Workers, Workplaces and the Working Class: lifelong learning in South Wales. Gareth Rees Cardiff School of Social Sciences Cardiff University. Agenda. I want to use historical and contemporary research to raise questions about adult learning My lecture has three parts:
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Workers, Workplaces and the Working Class: lifelong learning in South Wales
Cardiff School of Social Sciences
‘I went up and this tutor fellow saw me about June  … and he gave me a long list of books, you know, to read before I came up [in October] and when I told him I had read so and so, he just didn’t believe me! And he said “Well, where would you get these books?” And I said “Tredegar Workmen’s Library”’.
‘ …sought to raise the working class in general, not to assist those of ability to leave their class background. Yet, despite the rhetoric … it was the activist, the bright energetic and visionary elements amongst the working classes that were to be the main targets of workers’ education.’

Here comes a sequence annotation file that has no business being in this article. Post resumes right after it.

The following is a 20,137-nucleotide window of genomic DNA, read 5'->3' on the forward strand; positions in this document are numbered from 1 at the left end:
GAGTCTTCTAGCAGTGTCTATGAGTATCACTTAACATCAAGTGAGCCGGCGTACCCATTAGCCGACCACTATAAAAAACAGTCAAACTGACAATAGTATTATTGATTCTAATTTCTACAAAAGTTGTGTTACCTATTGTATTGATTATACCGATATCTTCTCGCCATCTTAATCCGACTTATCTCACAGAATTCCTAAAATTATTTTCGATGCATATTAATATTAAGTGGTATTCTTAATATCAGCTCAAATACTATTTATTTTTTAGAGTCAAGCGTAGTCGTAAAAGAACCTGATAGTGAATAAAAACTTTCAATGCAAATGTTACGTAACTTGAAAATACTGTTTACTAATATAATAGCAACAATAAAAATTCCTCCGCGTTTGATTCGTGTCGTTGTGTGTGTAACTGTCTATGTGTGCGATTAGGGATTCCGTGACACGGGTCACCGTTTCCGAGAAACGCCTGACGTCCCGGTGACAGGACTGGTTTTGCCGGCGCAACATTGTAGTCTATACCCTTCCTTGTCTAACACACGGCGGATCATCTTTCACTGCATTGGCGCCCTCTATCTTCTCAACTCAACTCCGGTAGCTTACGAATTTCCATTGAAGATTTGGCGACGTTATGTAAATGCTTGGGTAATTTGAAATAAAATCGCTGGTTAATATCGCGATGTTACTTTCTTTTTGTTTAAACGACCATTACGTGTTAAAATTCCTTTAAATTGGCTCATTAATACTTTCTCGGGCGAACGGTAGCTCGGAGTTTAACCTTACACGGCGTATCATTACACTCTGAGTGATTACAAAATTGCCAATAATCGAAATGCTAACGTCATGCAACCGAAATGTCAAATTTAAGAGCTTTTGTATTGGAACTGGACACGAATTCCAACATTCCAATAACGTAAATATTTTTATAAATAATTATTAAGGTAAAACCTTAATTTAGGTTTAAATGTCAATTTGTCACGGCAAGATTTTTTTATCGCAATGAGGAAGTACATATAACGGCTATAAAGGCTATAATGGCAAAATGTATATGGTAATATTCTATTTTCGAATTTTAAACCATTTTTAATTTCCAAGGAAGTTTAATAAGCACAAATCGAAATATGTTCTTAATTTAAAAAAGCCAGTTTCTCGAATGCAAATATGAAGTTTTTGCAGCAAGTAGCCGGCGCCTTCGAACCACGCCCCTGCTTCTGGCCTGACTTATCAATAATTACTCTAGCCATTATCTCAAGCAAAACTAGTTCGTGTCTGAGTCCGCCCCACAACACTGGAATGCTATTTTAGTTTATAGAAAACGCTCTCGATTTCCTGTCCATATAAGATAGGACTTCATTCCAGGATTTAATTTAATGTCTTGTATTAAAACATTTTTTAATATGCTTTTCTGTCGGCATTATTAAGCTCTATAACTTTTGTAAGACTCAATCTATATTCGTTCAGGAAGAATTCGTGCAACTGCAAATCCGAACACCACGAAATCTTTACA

‘“Here, boy, are two volumes of a book I want you to take…” … I read the title, Don Quixote of la Mancha. “You see, boy” continued the librarian “I want you to read these for the pleasure I know they will give you; but also … because the translation … can give you a knowledge of good English.’
‘…miners took their sons to work with them, leading them carefully through the dangers of the mine and teaching them all the skill with hand and head that many years in the darkness had given them.’
‘“Oh, you will be coming to work with me.” … I remained with him for seven years, which was your allotted span before you could go into a place of your own.’
‘The American gave me a booklet, explained the workings of the machine and the electric circuit, then I had a trial run.’ Following this, ‘I was given a blue paper vesting authority for the handling of machinery and electricity and found myself a coal-cutter operator.’
‘You had a funny situation there. If you went is a clerk with 5 O-levels, then you could do further training. But if you were a shorthand typist, you tended to stay.’
‘You learn as you get along … You got to train yourself and you use your hands and ears. No-one came along and said “You mustn’t do this or you mustn’t do that” … I mean, common-sense will tell you not to do certain things … I can pick up most things purely by watching someone else doing it ….’